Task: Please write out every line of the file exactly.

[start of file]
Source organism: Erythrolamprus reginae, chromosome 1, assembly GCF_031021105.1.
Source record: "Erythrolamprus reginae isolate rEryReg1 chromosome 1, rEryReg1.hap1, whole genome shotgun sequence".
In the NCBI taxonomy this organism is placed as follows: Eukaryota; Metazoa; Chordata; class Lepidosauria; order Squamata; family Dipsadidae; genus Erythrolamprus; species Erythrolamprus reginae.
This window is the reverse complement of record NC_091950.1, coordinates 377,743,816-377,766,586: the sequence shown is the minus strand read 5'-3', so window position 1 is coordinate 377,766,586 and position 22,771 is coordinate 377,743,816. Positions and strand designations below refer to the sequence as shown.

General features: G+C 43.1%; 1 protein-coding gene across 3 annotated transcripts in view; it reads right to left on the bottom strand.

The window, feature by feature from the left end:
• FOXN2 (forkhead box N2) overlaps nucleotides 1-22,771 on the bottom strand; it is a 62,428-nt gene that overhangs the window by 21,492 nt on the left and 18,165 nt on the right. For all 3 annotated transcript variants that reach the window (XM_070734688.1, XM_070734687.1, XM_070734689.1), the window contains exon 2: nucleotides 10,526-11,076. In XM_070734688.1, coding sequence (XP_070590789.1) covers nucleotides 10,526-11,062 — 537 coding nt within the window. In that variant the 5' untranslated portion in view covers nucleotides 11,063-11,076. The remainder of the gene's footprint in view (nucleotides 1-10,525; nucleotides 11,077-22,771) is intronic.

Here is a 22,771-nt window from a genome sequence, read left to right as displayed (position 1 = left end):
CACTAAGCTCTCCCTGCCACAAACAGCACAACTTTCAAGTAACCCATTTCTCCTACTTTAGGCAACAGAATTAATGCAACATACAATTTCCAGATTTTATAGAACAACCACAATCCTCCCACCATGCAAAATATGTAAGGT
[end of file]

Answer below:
Source organism: Erythrolamprus reginae, chromosome 1, assembly GCF_031021105.1.
Source record: "Erythrolamprus reginae isolate rEryReg1 chromosome 1, rEryReg1.hap1, whole genome shotgun sequence".
In the NCBI taxonomy this organism is placed as follows: Eukaryota; Metazoa; Chordata; class Lepidosauria; order Squamata; family Dipsadidae; genus Erythrolamprus; species Erythrolamprus reginae.
This window is the reverse complement of record NC_091950.1, coordinates 377,743,816-377,766,586: the sequence shown is the minus strand read 5'-3', so window position 1 is coordinate 377,766,586 and position 22,771 is coordinate 377,743,816. Positions and strand designations below refer to the sequence as shown.

General features: G+C 43.1%; 1 protein-coding gene across 3 annotated transcripts in view; it reads right to left on the bottom strand.

The window, feature by feature from the left end:
• FOXN2 (forkhead box N2) overlaps nucleotides 1-22,771 on the bottom strand; it is a 62,428-nt gene that overhangs the window by 21,492 nt on the left and 18,165 nt on the right. For all 3 annotated transcript variants that reach the window (XM_070734688.1, XM_070734687.1, XM_070734689.1), the window contains exon 2: nucleotides 10,526-11,076. In XM_070734688.1, coding sequence (XP_070590789.1) covers nucleotides 10,526-11,062 — 537 coding nt within the window. In that variant the 5' untranslated portion in view covers nucleotides 11,063-11,076. The remainder of the gene's footprint in view (nucleotides 1-10,525; nucleotides 11,077-22,771) is intronic.

Here is a 22,771-nt window from a genome sequence, read left to right as displayed (position 1 = left end):
CACTAAGCTCTCCCTGCCACAAACAGCACAACTTTCAAGTAACCCATTTCTCCTACTTTAGGCAACAGAATTAATGCAACATACAATTTCCAGATTTTATAGAACAACCACAATCCTCCCACCATGCAAAATATGTAAGGT